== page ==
Success often contains the seeds of its own downfall, and that’s been the case with the success story called the United States. From Vasko Kohlmayer at lewrockwell.com:
Last week we wrote about the endemic dysfunction in our institutional system to draw attention to something that is becoming increasingly obvious to ever more Americans: Our country is in the grip of existential crisis. We also said that this crisis represents an opportunity for laying a foundation for better times to come. But to seize this opportunity fully, we must first understand what out trouble is about and what are the forces that have brought us to the situation we are in now.
The official narrative pushed by the Left – which includes the mainstream media, the Democrat political establishment, the education system, high-tech elites, and corporate and financial coteries – is that our crisis is due to systemic racism which is deeply and inextricably embedded in the fabric of American society.
This narrative, however, is simply not true. Nothing, in fact, could be further from the truth. Even though some people may harbor racial prejudice – including blacks themselves (read here, here and here) – American society and institutions most certainly do not discriminate against black people. Quite to the contrary, not only do black people in America genuinely enjoy all the rights and constitutional protections in the fullest sense of the term, they also have special benefits and privileges that are unavailable to the rest. We wrote previously about this here, but rather than repeating the points already made, we quote an exquisitely worded and succinct dismantling of the racism canard by the writer Fred Reed. This is what he recently wrote:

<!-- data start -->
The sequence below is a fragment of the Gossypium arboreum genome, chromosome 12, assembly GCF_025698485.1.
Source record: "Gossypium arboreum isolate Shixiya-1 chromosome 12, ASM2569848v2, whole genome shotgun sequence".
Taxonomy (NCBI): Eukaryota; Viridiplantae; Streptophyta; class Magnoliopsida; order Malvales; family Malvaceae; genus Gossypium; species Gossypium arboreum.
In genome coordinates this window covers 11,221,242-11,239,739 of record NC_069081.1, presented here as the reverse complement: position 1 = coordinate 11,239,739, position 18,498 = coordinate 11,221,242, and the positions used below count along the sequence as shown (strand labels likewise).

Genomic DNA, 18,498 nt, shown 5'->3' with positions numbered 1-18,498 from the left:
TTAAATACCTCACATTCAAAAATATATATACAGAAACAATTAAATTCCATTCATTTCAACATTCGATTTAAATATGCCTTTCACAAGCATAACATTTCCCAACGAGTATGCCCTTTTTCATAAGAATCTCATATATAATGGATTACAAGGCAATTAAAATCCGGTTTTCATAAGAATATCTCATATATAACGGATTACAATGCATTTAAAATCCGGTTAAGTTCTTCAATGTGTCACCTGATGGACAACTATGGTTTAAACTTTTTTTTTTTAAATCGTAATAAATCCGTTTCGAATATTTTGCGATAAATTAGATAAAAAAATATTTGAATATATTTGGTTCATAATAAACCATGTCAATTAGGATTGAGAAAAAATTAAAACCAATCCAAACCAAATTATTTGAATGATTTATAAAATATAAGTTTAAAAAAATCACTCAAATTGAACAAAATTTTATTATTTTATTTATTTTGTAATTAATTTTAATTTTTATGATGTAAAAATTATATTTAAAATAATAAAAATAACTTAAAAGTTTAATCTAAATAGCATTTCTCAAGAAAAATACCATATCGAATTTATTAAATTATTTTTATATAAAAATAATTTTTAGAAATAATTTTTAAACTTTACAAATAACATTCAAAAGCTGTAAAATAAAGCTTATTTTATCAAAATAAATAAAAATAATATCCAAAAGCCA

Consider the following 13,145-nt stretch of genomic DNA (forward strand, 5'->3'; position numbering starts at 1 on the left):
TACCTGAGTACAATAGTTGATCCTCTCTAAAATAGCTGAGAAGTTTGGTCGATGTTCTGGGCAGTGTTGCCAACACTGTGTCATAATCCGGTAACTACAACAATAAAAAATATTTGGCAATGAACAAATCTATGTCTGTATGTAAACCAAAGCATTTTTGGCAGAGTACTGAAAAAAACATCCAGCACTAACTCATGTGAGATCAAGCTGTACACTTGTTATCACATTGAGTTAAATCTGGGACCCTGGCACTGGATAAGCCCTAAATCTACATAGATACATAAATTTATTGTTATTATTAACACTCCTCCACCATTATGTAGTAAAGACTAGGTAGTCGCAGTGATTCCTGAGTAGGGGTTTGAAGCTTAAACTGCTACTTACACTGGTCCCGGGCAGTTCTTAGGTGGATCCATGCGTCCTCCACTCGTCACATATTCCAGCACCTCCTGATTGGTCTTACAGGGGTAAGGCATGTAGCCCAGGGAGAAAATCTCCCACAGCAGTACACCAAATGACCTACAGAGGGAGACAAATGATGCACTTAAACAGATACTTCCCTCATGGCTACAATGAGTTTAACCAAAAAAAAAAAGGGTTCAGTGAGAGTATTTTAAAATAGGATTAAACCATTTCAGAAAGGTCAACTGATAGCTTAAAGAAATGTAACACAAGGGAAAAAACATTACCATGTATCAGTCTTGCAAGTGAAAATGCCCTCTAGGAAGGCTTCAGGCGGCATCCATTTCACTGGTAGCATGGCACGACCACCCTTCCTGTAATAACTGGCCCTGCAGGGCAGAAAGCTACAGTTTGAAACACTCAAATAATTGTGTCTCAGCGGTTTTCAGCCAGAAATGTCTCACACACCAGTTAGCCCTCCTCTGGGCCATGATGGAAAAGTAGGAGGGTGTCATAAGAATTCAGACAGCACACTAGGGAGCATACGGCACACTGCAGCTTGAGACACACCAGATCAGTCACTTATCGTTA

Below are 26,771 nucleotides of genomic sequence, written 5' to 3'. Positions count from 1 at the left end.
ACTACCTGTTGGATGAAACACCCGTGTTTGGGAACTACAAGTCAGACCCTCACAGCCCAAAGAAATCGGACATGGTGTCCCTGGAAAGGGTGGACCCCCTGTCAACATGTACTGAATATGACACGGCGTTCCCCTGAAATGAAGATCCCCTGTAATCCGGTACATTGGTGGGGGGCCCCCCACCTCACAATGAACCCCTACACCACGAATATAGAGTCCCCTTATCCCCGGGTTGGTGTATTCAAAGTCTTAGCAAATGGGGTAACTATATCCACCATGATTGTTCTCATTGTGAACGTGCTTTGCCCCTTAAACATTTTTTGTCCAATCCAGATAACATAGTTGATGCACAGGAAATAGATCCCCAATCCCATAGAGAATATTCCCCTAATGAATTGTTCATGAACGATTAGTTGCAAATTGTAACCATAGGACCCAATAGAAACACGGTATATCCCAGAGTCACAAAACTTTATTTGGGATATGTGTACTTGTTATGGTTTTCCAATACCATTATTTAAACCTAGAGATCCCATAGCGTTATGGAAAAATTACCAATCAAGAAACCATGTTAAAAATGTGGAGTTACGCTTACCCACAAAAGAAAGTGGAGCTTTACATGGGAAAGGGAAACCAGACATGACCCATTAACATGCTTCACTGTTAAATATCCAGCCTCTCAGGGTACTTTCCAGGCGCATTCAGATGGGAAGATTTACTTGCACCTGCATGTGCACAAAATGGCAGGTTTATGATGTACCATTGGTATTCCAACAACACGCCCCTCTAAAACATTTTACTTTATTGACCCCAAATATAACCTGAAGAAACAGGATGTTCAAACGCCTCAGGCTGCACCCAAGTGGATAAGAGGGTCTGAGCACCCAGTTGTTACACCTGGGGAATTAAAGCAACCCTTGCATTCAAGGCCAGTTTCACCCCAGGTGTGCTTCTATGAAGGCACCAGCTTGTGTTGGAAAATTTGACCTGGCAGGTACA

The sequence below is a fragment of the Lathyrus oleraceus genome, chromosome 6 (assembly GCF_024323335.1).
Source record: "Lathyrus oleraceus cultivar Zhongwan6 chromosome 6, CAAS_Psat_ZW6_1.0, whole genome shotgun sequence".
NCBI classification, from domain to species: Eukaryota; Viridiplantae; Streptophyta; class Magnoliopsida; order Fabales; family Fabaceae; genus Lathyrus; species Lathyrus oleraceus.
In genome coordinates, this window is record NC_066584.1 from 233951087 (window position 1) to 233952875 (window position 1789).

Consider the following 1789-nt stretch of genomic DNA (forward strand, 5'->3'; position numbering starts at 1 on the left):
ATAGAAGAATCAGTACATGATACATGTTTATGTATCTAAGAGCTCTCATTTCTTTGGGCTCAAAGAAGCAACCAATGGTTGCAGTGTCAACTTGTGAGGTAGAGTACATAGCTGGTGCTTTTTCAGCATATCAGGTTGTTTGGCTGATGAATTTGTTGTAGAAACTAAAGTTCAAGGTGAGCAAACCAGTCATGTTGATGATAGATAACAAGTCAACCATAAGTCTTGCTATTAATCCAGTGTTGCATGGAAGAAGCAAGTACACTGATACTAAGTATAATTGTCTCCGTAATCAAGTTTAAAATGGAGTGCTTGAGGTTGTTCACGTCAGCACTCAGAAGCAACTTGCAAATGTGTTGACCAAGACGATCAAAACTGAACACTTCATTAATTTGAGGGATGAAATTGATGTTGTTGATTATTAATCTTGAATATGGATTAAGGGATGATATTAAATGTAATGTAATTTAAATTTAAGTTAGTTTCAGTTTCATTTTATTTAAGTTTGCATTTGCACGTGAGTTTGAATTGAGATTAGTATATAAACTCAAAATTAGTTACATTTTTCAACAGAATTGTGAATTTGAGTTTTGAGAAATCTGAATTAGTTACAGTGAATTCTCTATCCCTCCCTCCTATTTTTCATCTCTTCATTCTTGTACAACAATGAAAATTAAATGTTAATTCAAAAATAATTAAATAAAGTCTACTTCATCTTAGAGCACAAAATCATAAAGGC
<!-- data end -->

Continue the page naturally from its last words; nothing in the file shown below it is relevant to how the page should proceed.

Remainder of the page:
“In truth, America has made the greatest effort ever essayed by one race to uplift another. Reflect: In 1954 an entirely white Supreme Court unanimously ended segregation. Later it found the use of IQ tests by employers illegal because blacks scored poorly, then found “affirmative action,” racial discrimination against whites, legal (hardly oppression of blacks, this). An overwhelmingly white Congress passed the Civil Rights Act in 1964, the Voting Rights Act the next year. A white President sent troops to Little Rock to enforce desegregation. There has been an enormous flow of charity to blacks: Section Eight Housing, AFDC, Head Start, hiring quotas, set-asides, sharply lowered standards in police and fire departments. We now have free breakfasts for black children, then free lunches, in addition to outright welfare. In aggregate they resemble a distributed guaranteed basic income.”